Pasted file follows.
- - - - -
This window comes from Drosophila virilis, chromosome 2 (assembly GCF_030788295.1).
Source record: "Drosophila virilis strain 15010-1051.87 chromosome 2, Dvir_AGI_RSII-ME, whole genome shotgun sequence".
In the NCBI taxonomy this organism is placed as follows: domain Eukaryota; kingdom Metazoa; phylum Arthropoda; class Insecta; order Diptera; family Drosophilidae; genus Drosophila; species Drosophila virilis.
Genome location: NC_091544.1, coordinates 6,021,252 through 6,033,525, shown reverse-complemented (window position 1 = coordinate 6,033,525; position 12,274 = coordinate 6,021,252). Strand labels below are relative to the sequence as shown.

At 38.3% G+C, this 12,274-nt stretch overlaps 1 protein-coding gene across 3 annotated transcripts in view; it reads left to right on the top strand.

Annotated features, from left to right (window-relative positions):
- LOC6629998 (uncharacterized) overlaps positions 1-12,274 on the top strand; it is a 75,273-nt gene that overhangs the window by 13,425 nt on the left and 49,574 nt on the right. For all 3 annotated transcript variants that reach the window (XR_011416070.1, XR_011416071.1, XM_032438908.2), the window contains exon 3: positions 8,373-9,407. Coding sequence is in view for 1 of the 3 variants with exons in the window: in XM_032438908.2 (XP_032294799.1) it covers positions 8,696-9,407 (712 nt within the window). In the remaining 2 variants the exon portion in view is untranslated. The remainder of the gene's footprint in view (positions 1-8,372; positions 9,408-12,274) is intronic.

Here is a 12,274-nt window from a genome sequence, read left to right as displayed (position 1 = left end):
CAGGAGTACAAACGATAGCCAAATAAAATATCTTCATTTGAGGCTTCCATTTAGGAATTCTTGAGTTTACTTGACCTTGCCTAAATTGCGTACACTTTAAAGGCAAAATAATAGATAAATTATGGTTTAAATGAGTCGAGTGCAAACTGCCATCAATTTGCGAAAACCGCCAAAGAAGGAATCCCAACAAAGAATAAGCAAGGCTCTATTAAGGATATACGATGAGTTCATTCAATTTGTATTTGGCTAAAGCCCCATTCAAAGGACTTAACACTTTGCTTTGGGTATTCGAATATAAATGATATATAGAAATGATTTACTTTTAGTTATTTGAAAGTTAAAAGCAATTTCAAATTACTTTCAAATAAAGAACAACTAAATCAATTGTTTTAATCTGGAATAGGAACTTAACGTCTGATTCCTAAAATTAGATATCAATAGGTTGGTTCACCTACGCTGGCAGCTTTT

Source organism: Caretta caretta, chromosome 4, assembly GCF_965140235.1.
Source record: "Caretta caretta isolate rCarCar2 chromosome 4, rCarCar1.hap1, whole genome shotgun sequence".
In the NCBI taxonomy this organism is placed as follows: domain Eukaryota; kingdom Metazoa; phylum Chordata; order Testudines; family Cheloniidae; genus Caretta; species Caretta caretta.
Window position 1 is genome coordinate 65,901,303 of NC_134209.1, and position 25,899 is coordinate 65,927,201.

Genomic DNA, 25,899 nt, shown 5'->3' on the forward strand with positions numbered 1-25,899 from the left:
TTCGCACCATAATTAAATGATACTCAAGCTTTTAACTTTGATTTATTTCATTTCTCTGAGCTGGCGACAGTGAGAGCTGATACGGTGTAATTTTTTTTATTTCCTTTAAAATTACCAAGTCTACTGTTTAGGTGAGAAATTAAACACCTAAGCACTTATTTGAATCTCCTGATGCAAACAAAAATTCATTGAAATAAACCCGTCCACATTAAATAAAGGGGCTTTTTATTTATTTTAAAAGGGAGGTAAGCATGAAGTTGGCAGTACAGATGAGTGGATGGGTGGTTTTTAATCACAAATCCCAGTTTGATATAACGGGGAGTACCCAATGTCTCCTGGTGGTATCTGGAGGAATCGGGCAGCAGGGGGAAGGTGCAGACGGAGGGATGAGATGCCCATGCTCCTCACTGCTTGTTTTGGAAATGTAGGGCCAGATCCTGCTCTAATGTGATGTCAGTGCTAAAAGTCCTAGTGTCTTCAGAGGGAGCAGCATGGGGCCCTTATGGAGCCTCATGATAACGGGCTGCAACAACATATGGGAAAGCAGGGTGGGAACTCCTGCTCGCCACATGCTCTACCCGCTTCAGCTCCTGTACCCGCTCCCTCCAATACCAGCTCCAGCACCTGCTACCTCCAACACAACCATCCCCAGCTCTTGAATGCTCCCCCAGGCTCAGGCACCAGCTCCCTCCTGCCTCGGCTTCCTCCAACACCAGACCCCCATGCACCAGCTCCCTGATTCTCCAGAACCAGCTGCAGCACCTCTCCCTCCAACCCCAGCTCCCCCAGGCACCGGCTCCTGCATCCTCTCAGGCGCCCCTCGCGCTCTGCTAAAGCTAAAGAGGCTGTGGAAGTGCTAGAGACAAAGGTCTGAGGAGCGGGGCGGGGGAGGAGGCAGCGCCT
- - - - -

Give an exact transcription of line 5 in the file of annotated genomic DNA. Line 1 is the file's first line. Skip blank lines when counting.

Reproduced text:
At 38.3% G+C, this 12,274-nt stretch overlaps 1 protein-coding gene across 3 annotated transcripts in view; it reads left to right on the top strand.